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A drone is a remote-controlled aircraft that doesn’t have a pilot on-board. Drones range from small children’s toys to large military systems. This includes remote-controlled model planes and helicopters.
There are different rules for different types (categories) of drone flight. The categories depend mainly on the weight of the drone, where you intend to fly, and how close you will be to people and built-up areas (towns and cities).
If you fly or own a drone, it’s your responsibility to make sure all flights are safe and legal.
The Drone and Model Aircraft Code is like the Highway Code for drones. It was created by the Civil Aviation Authority (CAA) and it tells you how to fly a drone legally and safely.
The operator of a drone is usually the owner.
If a drone is not owned by a single person, then a designated person known as the manager is the operator. For example, if a club owns a drone that members can use, then the club must designate a manager for the drone.
If you are the operator you must register with the Civil Aviation Authority (CAA) and get an OperatorID if the drone:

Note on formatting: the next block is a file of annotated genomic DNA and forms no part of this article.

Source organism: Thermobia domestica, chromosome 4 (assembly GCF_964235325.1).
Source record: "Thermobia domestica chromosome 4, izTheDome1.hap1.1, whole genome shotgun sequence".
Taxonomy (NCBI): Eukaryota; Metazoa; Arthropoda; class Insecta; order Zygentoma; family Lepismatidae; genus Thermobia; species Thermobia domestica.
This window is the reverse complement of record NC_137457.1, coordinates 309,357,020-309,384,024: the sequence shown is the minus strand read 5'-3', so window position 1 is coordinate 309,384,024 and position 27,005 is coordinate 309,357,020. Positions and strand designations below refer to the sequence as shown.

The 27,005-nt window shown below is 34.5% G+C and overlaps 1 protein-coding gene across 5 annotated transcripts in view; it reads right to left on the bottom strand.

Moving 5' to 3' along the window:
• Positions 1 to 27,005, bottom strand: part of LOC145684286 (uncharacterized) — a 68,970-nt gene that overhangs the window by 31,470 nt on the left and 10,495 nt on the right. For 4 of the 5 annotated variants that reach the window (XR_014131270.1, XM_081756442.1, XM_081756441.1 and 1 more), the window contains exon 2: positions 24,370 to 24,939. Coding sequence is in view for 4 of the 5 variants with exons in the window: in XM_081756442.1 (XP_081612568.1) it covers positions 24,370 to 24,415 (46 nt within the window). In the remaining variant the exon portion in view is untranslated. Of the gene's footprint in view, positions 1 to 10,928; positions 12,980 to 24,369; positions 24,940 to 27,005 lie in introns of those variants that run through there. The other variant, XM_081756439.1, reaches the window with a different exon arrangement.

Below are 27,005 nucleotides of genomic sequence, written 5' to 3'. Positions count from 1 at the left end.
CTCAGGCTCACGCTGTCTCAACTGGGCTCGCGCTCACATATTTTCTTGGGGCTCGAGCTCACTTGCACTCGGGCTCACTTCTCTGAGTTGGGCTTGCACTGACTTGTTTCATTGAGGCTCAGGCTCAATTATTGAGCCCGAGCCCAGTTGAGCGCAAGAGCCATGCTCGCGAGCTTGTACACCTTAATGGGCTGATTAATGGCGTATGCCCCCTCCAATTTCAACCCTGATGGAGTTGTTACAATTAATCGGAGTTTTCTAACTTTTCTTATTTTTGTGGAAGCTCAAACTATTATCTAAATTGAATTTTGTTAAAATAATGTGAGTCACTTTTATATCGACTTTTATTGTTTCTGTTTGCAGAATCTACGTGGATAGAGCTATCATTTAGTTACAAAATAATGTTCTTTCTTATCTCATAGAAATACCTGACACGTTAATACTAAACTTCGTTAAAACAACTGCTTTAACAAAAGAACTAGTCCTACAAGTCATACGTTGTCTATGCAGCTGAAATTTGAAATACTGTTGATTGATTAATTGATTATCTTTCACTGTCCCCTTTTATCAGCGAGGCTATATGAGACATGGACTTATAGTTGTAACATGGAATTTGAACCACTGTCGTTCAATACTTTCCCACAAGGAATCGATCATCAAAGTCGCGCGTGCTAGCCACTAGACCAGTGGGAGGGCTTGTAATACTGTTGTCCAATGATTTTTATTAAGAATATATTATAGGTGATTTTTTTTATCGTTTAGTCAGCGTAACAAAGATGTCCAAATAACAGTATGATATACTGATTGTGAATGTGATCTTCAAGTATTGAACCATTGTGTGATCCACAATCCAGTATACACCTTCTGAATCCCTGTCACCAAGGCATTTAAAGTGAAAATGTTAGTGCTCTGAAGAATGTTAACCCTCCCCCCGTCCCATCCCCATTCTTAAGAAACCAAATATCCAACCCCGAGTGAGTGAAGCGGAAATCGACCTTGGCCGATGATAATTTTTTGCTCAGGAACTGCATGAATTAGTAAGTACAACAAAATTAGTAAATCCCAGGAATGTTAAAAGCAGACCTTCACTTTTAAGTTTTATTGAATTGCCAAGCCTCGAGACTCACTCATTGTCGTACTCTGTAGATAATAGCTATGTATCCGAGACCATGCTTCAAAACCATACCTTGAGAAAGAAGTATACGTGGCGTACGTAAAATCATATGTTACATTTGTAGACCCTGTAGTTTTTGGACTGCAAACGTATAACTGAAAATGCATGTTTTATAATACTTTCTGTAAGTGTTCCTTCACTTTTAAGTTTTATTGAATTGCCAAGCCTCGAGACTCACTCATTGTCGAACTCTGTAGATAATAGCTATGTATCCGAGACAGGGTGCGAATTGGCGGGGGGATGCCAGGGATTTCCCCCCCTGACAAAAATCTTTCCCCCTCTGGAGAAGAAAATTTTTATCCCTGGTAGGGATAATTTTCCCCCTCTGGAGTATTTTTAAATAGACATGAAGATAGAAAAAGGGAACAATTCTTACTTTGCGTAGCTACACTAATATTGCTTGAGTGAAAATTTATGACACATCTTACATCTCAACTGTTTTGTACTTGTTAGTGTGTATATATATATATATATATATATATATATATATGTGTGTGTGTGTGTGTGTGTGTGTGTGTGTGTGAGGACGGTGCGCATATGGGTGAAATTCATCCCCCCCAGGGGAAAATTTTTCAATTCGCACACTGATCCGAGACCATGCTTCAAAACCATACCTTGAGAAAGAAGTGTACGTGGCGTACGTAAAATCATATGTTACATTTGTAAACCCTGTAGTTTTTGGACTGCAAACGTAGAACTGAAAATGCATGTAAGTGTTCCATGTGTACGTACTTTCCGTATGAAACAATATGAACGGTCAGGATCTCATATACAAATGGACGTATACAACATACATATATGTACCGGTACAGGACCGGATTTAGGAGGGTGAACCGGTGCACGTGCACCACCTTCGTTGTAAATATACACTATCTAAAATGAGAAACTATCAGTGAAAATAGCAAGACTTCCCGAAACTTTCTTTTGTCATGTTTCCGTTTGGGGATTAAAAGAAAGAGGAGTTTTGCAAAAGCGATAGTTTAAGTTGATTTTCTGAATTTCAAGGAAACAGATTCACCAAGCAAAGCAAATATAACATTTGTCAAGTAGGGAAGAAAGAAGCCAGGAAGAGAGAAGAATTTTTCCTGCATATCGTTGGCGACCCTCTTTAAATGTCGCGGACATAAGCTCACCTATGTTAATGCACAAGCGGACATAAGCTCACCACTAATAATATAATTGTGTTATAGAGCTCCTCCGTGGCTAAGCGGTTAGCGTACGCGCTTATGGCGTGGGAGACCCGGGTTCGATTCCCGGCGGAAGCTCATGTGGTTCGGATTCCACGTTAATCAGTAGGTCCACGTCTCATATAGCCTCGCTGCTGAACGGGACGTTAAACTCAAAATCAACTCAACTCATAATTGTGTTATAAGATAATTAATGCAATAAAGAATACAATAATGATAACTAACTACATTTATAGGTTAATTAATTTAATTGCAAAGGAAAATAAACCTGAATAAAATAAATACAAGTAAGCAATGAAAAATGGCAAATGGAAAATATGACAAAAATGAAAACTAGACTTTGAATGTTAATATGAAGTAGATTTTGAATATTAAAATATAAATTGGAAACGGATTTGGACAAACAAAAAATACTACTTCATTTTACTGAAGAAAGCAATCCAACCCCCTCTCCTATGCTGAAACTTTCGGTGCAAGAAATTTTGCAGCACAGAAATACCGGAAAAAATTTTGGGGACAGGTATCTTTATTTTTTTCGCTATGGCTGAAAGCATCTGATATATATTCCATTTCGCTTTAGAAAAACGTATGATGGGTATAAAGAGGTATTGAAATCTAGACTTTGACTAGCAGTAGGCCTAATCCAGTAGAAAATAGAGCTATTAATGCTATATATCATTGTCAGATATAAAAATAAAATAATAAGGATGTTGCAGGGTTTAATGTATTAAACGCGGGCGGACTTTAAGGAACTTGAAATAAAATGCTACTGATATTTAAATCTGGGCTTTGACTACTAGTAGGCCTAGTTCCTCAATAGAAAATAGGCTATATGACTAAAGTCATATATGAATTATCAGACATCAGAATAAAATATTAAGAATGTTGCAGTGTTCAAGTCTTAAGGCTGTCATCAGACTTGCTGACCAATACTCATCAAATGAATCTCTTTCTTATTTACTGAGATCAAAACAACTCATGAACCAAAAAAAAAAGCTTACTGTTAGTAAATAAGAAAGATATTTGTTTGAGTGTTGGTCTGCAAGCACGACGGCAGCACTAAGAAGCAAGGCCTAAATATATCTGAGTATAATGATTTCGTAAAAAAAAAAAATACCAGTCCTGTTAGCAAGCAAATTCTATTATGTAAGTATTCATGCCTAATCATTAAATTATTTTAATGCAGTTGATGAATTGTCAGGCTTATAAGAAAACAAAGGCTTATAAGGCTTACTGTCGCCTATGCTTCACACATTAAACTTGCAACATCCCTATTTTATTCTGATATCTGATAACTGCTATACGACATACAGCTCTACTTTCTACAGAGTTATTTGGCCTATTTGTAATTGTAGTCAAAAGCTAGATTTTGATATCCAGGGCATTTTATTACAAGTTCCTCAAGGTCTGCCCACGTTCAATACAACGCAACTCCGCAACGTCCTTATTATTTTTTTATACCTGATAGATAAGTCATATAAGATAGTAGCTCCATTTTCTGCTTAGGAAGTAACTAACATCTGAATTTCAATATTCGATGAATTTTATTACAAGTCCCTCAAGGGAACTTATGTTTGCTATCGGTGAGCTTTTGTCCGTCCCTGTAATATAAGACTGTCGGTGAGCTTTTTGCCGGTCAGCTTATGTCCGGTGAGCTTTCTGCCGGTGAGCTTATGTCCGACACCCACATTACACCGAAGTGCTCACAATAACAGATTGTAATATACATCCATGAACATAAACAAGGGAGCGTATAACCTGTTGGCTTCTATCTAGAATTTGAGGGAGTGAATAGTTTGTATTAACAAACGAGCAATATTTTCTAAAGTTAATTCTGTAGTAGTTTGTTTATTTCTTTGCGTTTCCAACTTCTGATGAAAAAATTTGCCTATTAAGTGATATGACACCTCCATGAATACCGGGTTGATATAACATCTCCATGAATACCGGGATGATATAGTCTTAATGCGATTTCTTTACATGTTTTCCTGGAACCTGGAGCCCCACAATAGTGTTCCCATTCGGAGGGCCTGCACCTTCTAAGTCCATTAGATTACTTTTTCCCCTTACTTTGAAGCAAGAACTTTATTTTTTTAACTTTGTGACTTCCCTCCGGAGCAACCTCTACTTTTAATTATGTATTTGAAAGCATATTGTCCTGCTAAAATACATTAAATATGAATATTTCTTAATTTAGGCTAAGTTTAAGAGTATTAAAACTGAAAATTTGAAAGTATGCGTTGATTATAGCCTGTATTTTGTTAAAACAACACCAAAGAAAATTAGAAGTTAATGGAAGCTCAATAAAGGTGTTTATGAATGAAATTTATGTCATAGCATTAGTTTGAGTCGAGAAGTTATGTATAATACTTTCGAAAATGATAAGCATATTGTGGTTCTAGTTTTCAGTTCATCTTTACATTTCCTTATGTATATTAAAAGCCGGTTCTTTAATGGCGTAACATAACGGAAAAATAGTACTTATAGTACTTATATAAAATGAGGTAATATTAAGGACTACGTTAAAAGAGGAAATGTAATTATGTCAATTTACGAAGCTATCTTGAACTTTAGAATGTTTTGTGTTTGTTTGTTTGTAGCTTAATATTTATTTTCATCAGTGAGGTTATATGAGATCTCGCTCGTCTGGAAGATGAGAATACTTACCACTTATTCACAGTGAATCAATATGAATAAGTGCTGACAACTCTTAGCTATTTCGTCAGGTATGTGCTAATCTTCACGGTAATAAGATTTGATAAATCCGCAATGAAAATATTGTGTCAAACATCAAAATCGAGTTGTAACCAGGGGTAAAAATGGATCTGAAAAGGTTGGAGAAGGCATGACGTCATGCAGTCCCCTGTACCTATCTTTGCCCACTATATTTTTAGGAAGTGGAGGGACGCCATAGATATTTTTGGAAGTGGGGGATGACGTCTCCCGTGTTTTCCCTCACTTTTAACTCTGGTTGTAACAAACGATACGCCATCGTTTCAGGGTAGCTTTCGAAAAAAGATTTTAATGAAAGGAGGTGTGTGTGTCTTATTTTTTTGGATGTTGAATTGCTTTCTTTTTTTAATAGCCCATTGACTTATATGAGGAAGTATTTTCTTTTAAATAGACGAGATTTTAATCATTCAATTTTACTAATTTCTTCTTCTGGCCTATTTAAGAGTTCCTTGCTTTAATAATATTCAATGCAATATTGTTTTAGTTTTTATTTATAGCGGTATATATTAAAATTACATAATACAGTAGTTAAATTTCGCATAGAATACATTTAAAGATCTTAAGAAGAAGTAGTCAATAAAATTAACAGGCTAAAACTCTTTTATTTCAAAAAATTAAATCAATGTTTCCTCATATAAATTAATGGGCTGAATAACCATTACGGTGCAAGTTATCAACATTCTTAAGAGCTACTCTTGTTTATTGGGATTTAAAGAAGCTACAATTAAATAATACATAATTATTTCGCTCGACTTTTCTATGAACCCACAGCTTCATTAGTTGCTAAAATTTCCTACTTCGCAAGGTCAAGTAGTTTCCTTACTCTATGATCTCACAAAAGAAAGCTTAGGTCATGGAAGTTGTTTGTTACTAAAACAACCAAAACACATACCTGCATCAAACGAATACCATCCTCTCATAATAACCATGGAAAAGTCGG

You must clearly display your OperatorID on every drone you own or manage.
You don’t need an OperatorID for a drone that is classed as a toy.
Your drone is likely to be a toy if:
Anyone flying (piloting) a drone that weighs over 250g must pass a basic test with the CAA to get a FlyerID. They must carry their FlyerID details at all times while flying.
Some categories have extra requirements for pilots.
You need insurance if:
Insurance must be at least EC 785/2004 standard.
This summary of the rules applies to most drone flights. But you must make sure you know which category your drone is in and exactly which rules apply.
Depending on which category of drone you’re flying you may need to stay at least:
The laws on flying drones are part of the Air Navigation Order 2016.
In the law:
The most important sections of the rules for drones are articles 265A to 265F, which are the rules on Drone Operators, Drone Pilots and Flight Categories.
If you’ve read the rules and you think someone might be breaking the law, you can report a crime to us:
Always call 999 in an emergency.
Our powers to do with drones are in part 3 of the Air Traffic Management and Unmanned Aircraft Act 2021.
If we think a drone could be connected to an offence, we can:
We can require you to show us:
We can also check a drone to understand which rules apply to it.